Monday, November 26, 2007

Go Johnny Go!

Onto yet more controversial subjects this week (get that headed letter paper ready). December 1st is World AIDS Day and with rare foresight the Indonesian government has declared that this also be the first day of the country's first National Condom Week. Hopefully this will help to dispel some of the stigma that surrounds the things (prophylactics, rubbers, French letters, Johnnies, Casper the ghost, select the term of your choice) in this country.

To get through the dull statistics first, Indonesia has one of the fastest growing HIV populations in Asia and, although this is largely related to intravenous drug use, there could be up to 250,000 cases here. Unfortunately, condoms account for only 1% of contraception and I would imagine that at least 50% involves the use of the time-honored method of praying and hoping for the best. Female sex workers here generally don't go for condoms and instead choose a tri-monthly injection as their contraceptive method of choice, thus leaving them exposed to the virus.

Among the poor, condom penetration is low (that's a rather unfortunate phrase) and family planning drives have had limited success. Indonesia is a patriarchal society of course and men have the social power to demand sex from women who are generally more subservient. Women are also known to have been blamed for infections, scapegoated for the folly of their men.

Religion is also a factor and Muslim leaders see the promotion of condoms as being equivalent to the promotion of free sex and this has also led to low exposure for our little latex friends. Fortunately, this Islamic reticence about rubbers hasn't reached the level of the Catholic Church whose, "Every sperm is sacred" anti-contraception doctrine and fallacious propaganda regarding the efficacy of condoms effectively condemns many in Africa to death.

I'd like to do my bit for National Condom Week though, the disapproval of various Imams and the Holy See notwithstanding. I've therefore penciled the first week of December into my diary, bought some 'rubber hats' and aftershave and will see if I can get a result. It's for the good of the country you understand.

Condoms are a marvelous invention. They protect against pregnancy and HIV transmission (all the scientific reports on the Internet that I looked up to agree on this). They thus kill two birds with one stone. And let's face it, in terms of family planning, this island of Java is too densely populated and could certainly use a more liberal application of the old Surat Perancis. Alas, ex-president Soeharto's family planning drives, which were run under the slogan "Dua Anak Cukup" (two children are enough), seem to have fallen off the edge of the political radar in recent years. Hopefully National Condom Week will help to readdress this problem. Hell, maybe they should even make chicken shaped ones to put over the island's 'cocks' as an anti bird flu measure. You can never have too much rubber in your life I say.

Condoms were apparently first discovered in Egypt and date back 3000 years. They were originally made from animal intestines apparently (hmm). During World War I, the condom wasn't available and many soldiers subsequently came home with various sexually transmitted diseases to go with their shellshock. In World War II though, condoms were widely promoted and were also put to work in a variety of nonsexual uses such as keeping dirt out of rifle muzzles and covering the firing mechanisms of underwater munitions to keep them dry.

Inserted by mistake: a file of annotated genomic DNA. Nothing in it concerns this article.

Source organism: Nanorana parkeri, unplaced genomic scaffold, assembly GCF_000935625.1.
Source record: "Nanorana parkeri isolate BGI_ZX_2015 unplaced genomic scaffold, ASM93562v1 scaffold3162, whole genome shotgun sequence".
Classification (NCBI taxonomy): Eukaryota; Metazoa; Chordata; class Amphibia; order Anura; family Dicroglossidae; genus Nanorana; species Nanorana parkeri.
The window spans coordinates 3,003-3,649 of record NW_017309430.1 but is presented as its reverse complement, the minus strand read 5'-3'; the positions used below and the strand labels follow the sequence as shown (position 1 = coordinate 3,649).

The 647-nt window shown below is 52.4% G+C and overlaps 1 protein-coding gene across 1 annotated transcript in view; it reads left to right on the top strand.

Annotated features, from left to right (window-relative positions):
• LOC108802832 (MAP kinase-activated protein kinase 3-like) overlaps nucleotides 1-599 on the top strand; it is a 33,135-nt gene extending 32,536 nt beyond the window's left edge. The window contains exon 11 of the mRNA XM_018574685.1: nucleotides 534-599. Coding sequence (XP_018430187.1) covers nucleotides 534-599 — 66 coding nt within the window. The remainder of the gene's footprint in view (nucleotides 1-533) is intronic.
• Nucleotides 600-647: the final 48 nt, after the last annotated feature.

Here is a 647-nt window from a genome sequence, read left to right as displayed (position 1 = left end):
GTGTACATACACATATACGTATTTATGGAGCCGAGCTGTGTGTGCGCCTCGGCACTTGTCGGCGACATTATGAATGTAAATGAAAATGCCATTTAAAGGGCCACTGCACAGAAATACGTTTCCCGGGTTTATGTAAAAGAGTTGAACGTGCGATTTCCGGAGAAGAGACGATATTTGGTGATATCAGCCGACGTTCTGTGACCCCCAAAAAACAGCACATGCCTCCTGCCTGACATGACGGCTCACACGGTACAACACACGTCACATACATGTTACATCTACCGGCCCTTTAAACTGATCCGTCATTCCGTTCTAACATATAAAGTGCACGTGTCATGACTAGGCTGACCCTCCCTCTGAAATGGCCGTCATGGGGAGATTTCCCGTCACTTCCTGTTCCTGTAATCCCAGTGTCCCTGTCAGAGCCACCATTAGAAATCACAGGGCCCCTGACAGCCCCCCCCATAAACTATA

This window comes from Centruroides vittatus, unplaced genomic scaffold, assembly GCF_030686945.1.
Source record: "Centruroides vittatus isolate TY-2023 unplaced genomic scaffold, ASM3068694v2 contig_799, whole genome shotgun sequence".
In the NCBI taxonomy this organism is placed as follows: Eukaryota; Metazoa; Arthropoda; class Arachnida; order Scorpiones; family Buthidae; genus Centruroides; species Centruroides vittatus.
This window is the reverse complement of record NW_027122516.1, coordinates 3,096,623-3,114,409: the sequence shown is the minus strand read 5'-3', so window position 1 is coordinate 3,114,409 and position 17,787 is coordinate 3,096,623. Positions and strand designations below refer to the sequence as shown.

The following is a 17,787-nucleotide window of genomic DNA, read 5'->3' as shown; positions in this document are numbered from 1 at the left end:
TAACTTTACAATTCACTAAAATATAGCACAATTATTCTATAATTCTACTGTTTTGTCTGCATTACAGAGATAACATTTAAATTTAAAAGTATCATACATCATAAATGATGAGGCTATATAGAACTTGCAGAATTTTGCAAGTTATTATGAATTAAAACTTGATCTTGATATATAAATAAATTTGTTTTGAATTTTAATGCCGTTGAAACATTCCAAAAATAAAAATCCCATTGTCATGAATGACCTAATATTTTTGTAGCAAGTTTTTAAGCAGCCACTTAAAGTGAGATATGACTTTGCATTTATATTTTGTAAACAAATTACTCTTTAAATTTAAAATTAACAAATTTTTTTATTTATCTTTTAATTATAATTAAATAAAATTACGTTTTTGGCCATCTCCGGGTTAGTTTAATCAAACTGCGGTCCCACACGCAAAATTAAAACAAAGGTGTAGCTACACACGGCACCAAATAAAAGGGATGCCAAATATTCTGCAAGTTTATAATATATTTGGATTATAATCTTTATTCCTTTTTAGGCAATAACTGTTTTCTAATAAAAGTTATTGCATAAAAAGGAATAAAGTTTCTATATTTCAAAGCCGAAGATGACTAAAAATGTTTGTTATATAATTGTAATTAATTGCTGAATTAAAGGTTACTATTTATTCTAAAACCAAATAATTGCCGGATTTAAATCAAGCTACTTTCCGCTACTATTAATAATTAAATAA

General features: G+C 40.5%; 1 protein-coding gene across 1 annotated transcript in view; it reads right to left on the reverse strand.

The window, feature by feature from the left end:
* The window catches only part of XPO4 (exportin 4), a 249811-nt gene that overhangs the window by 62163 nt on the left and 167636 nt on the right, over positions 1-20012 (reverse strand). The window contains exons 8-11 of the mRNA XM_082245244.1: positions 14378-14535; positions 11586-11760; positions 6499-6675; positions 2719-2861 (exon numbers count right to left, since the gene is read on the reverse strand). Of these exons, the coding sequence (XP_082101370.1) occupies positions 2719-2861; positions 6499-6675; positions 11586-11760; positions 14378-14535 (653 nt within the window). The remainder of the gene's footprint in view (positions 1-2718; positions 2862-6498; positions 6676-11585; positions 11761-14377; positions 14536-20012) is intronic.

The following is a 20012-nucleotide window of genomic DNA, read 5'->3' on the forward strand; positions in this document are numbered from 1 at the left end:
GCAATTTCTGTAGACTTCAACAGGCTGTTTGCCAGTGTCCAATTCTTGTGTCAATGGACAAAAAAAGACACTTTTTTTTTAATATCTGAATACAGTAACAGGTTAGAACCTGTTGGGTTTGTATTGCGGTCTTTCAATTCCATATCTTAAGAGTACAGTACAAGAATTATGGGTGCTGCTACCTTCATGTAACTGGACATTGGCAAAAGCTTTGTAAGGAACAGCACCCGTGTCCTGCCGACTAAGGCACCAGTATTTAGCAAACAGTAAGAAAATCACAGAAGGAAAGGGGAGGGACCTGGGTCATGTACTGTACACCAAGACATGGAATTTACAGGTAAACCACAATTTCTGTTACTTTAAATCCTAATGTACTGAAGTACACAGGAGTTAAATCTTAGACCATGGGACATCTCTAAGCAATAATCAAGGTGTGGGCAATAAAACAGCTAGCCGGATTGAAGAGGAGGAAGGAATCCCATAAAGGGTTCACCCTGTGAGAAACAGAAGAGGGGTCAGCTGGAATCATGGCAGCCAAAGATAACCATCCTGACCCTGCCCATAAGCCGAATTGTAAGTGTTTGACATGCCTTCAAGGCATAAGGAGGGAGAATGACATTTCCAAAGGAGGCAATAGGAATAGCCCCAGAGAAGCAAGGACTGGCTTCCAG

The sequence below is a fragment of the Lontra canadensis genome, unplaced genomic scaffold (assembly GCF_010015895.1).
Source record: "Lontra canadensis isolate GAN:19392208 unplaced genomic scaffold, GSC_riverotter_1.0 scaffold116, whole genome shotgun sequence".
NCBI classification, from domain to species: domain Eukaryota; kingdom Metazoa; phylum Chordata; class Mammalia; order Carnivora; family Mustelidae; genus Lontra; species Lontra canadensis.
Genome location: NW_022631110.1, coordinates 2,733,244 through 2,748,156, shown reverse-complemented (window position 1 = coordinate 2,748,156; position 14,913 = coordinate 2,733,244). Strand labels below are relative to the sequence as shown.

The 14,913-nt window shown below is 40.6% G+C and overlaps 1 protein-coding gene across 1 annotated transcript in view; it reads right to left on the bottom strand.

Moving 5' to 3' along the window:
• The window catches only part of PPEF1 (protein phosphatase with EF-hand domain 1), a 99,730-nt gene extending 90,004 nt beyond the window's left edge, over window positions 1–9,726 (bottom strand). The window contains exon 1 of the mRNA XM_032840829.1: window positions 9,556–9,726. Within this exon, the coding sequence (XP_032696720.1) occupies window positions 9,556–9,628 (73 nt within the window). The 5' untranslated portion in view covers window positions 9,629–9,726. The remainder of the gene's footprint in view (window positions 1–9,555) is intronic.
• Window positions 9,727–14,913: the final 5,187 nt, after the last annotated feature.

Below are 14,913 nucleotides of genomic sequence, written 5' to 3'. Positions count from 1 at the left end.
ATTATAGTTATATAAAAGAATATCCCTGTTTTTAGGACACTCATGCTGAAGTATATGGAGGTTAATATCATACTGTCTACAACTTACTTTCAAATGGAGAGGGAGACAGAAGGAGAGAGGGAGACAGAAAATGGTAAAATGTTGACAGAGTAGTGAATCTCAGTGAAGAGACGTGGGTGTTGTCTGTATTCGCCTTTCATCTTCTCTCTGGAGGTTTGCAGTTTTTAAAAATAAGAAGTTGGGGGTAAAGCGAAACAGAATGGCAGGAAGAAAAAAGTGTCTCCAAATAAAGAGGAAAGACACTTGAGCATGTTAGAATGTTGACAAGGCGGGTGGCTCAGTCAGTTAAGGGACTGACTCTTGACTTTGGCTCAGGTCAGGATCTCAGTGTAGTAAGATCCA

Fast forward to 2007 and the modern latex condom is widely available in Jakarta for those who are interested. Even street side Warung stalls sell the familiar local Sutra brand and apparently a Durian variety is also available, although presumably this refers to its flavor and not to spikes sticking out of it.

I have to brave the chemists though when I'm in need of some stretchable friends. Unfortunately, Indonesian drugstores seem to have the highest staff to customer ratio of any local shops (about five to one at my estimate) which can be intimidating if you are in any way bashful about your rubber purchases. Many is the time that lovely young ladies have followed me around the shelves brandishing bottles of vitamins and inquiring as to what I'm looking for. "Er... razor blades," I'll usually reply before slinking off to locate the Casper shelf on my own.

And what a selection there is these days: Ribbed, Ticklers, Gossamer Thin, etc,etc, along with various gels and lubricants, it's all very confusing. The latest product that I've seen is called Tingle Gel, which apparently, in addition to lubricating, also imbues a sensation of warmth into both the wearer and his partner. Thankfully there doesn't seem to be a local version of this. I mean, Durian condoms are all very well but Sambal (chilli sauce) gel would be a step too far. I'll see you in casualty.

Monday, November 19, 2007

Off the Rails

Back again. Metro Mad has found itself in the unprecedented position of provoking a couple of letters of complaint to the Post this week. My outrageous suggestion that the small number of Afghan refugees who live here be naturalized has drawn some flak. It’s always nice to provoke a bit of ire and righteous indignation but I really didn't think my comments were that controversial. I find it very interesting, after all the columns that I've written, that negative correspondence has only been generated by me suggesting that a few outsiders be legalized as Indonesian citizens. Very interesting indeed.